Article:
Design Engineering
Showcase 2020

Iris van Herpen

Alisa Lomax
Prof. Peter Childs
2D & 3D Graphic Design Intern
Industrial Manufacturing

What is fashion-technology? With this question in mind and a desire to gain insight into the world of high fashion, my placement took place at Iris van Herpen's atelier. The Dutch designer's work is known for its avant-garde approach in fusing technology and traditional haute couture. The atelier reflected this through the mix of draping, laser-cutting, sewing and adobe file work towards output that varied from rapid iteration of designs for next season to carefully crafted custom orders. Overall, I had a formative experience in fashion which revealed the dynamics and values within the industry.

 — Iris van Herpen

Demonstration of Design Engineering Thinking and Skills

The work place at IvH was ideal for a design engineer in the sense that it mimicked the Design Engineering dynamic, we came from diverse backgrounds of fashion, product design, engineering and technical medicine. The group was also highly international, at any lunchtime we would have conversations happening in German, Spanish, English and Dutch. The role of a design engineer in such a workplace is to be able to adapt to different ways of thinking and communicating ideas. What was unique to the IvH environment was the fusion of a chaotic fashion approach to design with the meticulous and zero error thinking of tech. Being able to adapt to these styles of working at different parts of the design process was a challenge. In terms of my practical contributions as a design engineer my core skills of design research, basic mathematic and engineering knowledge and hands on skills of soldering and prototyping were of use for my work on the finale dress. I was able to propose a number of engineering solutions to the desired outcome as well as produce technical drawings which were sent to the MIT Self-Assembly Lab to develop a dress concept. Overall, the ability to bridge technology and fashion in thought and work output was a skill unique to a design engineer.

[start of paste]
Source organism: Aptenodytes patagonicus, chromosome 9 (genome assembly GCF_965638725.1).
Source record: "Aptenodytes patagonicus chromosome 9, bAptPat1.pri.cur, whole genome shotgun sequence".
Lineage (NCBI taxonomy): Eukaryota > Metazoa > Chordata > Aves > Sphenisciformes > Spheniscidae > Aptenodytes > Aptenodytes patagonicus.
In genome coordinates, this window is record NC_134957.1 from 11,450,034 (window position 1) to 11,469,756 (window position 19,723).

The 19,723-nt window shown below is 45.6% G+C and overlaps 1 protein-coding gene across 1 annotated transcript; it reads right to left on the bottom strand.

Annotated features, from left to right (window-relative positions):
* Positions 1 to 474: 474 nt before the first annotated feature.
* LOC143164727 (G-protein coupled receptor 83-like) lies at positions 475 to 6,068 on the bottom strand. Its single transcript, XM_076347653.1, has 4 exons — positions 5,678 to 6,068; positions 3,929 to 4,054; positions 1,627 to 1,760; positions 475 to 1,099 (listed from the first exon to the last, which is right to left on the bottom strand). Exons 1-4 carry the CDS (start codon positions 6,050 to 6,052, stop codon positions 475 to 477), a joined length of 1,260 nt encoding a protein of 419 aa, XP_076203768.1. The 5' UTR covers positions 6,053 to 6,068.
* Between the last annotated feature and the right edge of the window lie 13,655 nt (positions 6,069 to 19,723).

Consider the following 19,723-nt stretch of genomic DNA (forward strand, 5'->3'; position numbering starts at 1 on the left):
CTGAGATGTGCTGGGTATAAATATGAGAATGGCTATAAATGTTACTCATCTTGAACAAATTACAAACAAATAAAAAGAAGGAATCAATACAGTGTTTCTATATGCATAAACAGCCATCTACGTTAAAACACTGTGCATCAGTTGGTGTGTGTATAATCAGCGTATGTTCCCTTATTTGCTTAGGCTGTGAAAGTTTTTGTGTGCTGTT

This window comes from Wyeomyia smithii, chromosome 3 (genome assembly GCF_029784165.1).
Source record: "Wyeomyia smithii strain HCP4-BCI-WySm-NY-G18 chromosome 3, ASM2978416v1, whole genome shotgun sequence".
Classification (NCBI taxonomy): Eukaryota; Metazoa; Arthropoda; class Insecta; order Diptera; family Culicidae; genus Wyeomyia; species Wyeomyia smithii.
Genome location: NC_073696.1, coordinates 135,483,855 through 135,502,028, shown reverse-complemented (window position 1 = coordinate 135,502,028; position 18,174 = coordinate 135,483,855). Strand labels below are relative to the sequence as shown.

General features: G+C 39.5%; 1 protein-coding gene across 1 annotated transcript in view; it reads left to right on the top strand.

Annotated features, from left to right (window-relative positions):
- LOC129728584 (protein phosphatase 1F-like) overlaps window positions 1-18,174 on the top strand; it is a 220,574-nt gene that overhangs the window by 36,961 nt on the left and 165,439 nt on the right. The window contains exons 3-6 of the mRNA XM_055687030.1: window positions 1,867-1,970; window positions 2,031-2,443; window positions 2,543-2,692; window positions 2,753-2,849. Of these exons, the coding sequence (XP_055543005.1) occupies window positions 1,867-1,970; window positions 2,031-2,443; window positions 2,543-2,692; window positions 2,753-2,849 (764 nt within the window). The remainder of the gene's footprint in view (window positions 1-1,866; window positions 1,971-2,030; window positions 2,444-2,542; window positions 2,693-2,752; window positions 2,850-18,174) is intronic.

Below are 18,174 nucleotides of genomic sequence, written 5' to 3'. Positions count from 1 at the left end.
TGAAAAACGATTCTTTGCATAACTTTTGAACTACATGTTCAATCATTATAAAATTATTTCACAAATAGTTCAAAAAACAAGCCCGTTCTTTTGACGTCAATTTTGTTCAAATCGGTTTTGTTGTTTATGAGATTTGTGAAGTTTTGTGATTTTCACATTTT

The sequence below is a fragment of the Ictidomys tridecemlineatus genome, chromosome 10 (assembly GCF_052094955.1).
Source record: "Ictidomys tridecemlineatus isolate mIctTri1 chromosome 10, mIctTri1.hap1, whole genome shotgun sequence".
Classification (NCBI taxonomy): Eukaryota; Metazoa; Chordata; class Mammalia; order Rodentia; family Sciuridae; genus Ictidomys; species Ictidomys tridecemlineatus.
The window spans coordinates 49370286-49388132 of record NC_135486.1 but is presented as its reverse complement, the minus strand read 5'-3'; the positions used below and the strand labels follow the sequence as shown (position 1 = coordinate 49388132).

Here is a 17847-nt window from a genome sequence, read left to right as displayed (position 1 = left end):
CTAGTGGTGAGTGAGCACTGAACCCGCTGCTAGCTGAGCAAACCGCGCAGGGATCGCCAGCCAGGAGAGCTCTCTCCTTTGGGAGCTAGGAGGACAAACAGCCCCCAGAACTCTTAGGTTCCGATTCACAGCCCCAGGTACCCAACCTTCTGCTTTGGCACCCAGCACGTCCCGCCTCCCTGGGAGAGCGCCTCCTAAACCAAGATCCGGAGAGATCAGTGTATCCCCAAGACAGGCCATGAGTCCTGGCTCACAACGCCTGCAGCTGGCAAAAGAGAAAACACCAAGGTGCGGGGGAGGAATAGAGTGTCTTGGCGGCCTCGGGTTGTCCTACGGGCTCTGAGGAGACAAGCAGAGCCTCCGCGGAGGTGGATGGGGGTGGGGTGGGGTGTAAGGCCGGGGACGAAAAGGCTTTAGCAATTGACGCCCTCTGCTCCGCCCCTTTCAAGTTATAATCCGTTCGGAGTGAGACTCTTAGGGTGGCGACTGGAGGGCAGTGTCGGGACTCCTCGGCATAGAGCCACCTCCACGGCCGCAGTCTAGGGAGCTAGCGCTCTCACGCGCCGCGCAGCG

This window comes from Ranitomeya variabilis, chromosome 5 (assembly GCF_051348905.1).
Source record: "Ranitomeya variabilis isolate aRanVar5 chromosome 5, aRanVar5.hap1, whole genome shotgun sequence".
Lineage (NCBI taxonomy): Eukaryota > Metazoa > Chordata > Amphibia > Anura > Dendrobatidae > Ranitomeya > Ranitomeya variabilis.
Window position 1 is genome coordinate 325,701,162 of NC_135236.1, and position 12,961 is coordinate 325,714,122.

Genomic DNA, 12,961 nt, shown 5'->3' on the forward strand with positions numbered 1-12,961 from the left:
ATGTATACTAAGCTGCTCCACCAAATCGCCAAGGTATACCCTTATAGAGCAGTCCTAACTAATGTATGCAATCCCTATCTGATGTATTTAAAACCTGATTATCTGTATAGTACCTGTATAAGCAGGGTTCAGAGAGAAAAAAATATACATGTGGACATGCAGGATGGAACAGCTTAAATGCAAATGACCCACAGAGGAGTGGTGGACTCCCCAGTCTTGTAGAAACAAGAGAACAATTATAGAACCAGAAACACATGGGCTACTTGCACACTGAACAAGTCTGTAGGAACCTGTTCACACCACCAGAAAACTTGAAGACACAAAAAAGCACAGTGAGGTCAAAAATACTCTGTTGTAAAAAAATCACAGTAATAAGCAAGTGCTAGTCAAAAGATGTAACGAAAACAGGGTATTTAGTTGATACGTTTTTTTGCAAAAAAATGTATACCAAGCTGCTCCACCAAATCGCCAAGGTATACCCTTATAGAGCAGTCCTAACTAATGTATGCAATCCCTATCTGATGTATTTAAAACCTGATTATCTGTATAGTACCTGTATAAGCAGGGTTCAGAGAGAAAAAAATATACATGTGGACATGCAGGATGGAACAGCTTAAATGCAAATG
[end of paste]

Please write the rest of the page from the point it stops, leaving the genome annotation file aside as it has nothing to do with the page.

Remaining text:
Role and Contributions

My role as a 2D and 3D graphic design intern meant that the majority of my work was based on Adobe Illustrator. Essentially, I was creating designs based off of the head of the atelier's inspiration which would then be laser-cut and made into garments. My contribution was towards the creation of next season's collection. The graphic design team worked alongside the atelier team who would construct the samples or garments that we produced the files for. Occasionally work would change hands across the teams, this meant that we were all well versed in the entire process of how an IvH dress is digitally designed, iterated and constructed. Aside from this main body of work I was instructed to carry out design research for next season's finale dress, this led to SMA prototyping. My placement ended before the finale dress was concluded so my input was mostly exploratory. As a fashion intern you execute the tasks you are given to the highest finish in the shortest possible time. Most of our work wasn't sustained projects and so the opportunity to be involved in the finale dress was very lucky.


Fashion is wild, people work long hours and for minimal pay all in the pursuit of beauty. This placement gave me the insight I sought and has now presented a myriad of reflective questions. Is it ethical to create objects of desire which are kept out of reach for most of the population? Could there be another fashion business model that isn't based on selling 'pieces of a dream' (diffusion lines, perfumes etc)? Is fashion all facade? Food for thought.


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